Chris Packham legal action over Rishi Sunak's announcement
By Law News
Chris Packham legal challenge to Prime Minister over axing of timetable on vehicles and boilers
Naturalist and environmental campaigner Chris Packham CBE is set to legally challenge Prime Minister Rishi Sunak’s decision to tear up the Government’s timetable to phase out motor vehicles and gas boilers to keep the UK on track to meet Net Zero by 2050.
The TV presenter has sent the PM a legal letter that signals the start of the judicial review process, meaning if Mr Sunak does not about-turn on delays to the implementation of the policies announced last month, Mr Packham will apply to the High Court to challenge the change of plan.
In his legal letter, sent on his behalf by environment lawyers at law firm Leigh Day, Mr Packham says the timeline in place to help the UK meet Net Zero cannot be changed at will by the PM because he does not have the legal right to make such a decision.
He says a carefully structured statutory framework surrounds the implementation of key policies set down in the Government’s Carbon Budget Delivery Plan (CBDP).
The CBDP was put before Parliament in March 2023, as required by the Climate Change Act 2008, following the setting of the UK’s sixth carbon budget in June 2021 and after a successful judicial review brought by Friends of the Earth and others resulted in the High Court declaring that the earlier version was unlawful. The budget outlined proposals and policies to help the UK meet its carbon budgets and explained that if those policies were delivered in full, the country would make all the carbon savings needed to meet carbon budgets four and five, and 97 per cent of the carbon savings needed to fulfil carbon budget six.
Mr Packham says the policies on vehicles and boilers were abandoned without any public consultation, without informing the Climate Change Committee and without informing Parliament.
Mr Sunak did not confirm the Government will still meet its sixth carbon budget, or how it intends to do so, as is required by sections 13 and 14 of the Climate Change Act.
Any changes to carbon budgets have to be made according to a process laid down in Section six of the Climate Change Act.
Mr Sunak’s assertion that the carbon budgets and the CBDP “impose unacceptable costs on hard-pressed British families. . . . that no-one was ever told about” is wrong. The financial impact of the measures was, as required by law, taken into account when the sixth carbon budget was set.
When Mr Sunak said “the last Carbon Budget process was … voted through with barely any consideration given the hard choices needed to fulfil it”, he ignores that when he was Chancellor the Treasury was part of the statutory process for the setting of the sixth carbon budget.
The Climate Change Act places a clear obligation on the Government to prepare proposals and policies to enable carbon budgets to be met.
The letter to Mr Sunak was sent last week. He has 14 days to reply, or reverse his decision on changing the policies on vehicles and boilers, before Mr Packham will turn to the High Court.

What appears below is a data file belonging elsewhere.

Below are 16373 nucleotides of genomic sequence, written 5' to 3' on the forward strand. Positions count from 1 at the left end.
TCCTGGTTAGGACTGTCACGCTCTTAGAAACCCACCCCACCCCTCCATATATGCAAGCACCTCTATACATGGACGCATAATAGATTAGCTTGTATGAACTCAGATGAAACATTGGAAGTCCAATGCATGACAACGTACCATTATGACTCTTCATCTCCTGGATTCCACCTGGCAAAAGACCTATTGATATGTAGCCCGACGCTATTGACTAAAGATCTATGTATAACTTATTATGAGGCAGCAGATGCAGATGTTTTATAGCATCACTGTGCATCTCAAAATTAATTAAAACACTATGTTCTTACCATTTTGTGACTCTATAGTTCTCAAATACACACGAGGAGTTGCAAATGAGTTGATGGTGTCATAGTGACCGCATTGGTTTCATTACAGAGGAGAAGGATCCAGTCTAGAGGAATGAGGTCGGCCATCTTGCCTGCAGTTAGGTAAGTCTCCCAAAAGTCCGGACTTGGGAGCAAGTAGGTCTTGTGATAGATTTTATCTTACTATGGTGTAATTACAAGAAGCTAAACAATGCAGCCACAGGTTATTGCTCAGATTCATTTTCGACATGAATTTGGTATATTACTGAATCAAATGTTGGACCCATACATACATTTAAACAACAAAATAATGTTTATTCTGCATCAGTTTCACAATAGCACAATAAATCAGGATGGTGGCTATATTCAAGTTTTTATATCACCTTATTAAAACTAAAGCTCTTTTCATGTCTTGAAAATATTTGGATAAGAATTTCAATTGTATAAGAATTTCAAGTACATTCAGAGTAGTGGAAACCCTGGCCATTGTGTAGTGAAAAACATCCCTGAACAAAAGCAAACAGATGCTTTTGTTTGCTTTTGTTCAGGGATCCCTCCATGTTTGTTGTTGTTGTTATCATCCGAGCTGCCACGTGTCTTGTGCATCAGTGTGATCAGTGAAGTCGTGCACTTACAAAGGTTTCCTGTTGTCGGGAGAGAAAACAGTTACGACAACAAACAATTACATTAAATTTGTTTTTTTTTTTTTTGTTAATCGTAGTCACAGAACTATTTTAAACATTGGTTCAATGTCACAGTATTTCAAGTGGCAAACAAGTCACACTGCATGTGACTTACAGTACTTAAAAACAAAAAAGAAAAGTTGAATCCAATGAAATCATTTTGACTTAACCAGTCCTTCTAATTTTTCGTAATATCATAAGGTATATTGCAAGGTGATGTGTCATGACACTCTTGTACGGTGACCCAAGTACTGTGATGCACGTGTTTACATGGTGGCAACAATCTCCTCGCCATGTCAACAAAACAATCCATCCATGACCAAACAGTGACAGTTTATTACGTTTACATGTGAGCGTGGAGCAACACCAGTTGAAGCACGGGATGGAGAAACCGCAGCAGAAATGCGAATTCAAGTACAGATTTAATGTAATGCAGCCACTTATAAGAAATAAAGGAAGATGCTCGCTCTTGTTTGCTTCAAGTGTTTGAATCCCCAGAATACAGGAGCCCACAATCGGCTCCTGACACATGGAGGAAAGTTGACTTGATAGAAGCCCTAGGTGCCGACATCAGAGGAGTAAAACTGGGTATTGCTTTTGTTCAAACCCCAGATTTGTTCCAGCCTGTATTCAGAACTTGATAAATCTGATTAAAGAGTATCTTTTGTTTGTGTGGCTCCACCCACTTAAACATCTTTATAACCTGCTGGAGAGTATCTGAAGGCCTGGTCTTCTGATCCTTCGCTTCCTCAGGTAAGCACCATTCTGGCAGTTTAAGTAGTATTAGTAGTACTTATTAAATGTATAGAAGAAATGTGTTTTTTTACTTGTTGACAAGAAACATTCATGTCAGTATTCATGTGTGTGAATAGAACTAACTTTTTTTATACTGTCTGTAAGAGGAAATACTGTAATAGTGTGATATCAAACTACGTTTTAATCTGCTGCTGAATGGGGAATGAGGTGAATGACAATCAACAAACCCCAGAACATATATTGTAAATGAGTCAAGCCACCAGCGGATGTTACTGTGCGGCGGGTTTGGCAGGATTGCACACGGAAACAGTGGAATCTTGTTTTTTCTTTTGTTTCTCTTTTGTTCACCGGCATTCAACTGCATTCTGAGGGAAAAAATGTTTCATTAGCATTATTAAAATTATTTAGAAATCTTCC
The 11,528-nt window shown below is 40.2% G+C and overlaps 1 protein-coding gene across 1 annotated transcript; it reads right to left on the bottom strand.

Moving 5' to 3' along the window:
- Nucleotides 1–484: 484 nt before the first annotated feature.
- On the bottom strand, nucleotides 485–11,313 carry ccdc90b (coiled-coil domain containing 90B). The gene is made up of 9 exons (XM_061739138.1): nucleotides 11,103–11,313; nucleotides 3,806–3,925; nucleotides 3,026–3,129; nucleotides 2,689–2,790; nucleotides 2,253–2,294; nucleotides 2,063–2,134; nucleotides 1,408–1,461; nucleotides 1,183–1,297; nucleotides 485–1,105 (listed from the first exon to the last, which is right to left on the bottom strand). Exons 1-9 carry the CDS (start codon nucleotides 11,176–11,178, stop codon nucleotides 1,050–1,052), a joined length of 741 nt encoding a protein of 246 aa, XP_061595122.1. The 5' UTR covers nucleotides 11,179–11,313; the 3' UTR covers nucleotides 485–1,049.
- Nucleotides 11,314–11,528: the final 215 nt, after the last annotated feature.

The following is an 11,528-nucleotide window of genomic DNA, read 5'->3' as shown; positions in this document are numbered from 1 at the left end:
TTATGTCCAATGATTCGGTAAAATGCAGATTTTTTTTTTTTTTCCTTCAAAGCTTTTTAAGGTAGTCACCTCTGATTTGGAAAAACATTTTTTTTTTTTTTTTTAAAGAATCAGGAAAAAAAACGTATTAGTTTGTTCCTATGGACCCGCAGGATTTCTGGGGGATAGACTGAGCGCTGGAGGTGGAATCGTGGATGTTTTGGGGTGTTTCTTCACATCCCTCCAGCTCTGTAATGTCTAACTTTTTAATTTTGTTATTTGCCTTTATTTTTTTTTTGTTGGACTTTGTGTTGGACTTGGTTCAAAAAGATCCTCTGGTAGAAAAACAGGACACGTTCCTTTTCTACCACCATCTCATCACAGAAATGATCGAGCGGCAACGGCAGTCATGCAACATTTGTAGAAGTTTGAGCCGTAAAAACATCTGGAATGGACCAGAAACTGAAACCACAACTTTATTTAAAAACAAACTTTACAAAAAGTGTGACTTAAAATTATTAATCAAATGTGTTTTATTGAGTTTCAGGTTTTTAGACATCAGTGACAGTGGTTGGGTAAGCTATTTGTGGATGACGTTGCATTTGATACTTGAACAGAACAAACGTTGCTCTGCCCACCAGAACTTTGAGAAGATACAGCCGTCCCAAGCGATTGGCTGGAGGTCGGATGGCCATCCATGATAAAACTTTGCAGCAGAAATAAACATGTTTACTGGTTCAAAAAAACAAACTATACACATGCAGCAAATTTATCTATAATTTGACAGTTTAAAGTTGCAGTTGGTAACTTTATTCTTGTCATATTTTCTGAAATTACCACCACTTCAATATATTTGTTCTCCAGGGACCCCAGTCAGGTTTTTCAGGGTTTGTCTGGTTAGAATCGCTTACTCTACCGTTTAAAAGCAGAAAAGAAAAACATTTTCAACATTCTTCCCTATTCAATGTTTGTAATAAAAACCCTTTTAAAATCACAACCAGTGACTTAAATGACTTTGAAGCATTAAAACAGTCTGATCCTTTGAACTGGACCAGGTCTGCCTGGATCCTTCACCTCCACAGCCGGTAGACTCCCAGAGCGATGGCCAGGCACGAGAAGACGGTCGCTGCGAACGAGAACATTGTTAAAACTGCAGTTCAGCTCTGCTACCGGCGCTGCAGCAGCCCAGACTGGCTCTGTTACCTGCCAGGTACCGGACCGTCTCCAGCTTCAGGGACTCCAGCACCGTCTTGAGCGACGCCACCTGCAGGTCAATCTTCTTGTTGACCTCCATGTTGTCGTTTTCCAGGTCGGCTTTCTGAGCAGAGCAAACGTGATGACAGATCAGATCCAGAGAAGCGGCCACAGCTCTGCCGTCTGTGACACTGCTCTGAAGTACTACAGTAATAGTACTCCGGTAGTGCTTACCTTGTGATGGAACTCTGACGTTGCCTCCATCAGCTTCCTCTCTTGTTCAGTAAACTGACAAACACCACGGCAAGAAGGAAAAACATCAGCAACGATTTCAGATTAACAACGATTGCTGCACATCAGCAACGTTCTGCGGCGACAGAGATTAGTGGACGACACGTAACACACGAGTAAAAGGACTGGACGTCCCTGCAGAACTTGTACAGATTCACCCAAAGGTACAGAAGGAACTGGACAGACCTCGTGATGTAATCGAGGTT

Chris Packham said: “Even before this spontaneous , ill judged and we contend, unlawful announcement, the UK Government’s plans to meet its legal Net Zero commitments were shambolic and destined to failure. Its own Climate Change Committee’s last report said that continued delays in policy development and implementation meant reaching those targets was ‘increasingly challenging’. It also highlighted a ‘lack of urgency’ across government, a ‘worrying hesitancy’ and lack of political leadership on the climate issue. Reneging on clear-cut measurable and guaranteed means of reduction without offering real alternatives to balance the targets is reckless and irresponsible. And claiming this is about protecting the poorest in society . . . it’s worth noting that when the policies were enshrined in law they were signed off by the Chancellor of the Exchequer. And that was Mr Sunak.
“The Prime Minister is playing populist politics with the future of life on Earth. Immoral, unethical and, we believe, illegal.”
Carol Day said: “Only in June 2023, the Climate Change Committee identified the 2030 phase-out of new conventional car and van sales and the ban on the phasing out of new and replacement gas boilers by 2035 as vital steps to meeting the UK’s decarbonisation pathway by 2050.”
The PAP letter sets out the reasoning as to why the announcement to abandon or delay the implementation of these two key policies is unlawful. Day continued:
“Our client believes the Prime Minister’s announcement is unlawful for many reasons. These include the failure to consult the public and industry (having consulted on both policies prior to their introduction) and a reliance on statements that are simply incorrect, exposing a misunderstanding of the statutory processes set down in the Climate Change Act and a total lack of evidence to substantiate those claims. Moreover, the letter argues that the PM has also failed to provide alternative replacement policies or proposals in order to meet carbon budgets as required in law.”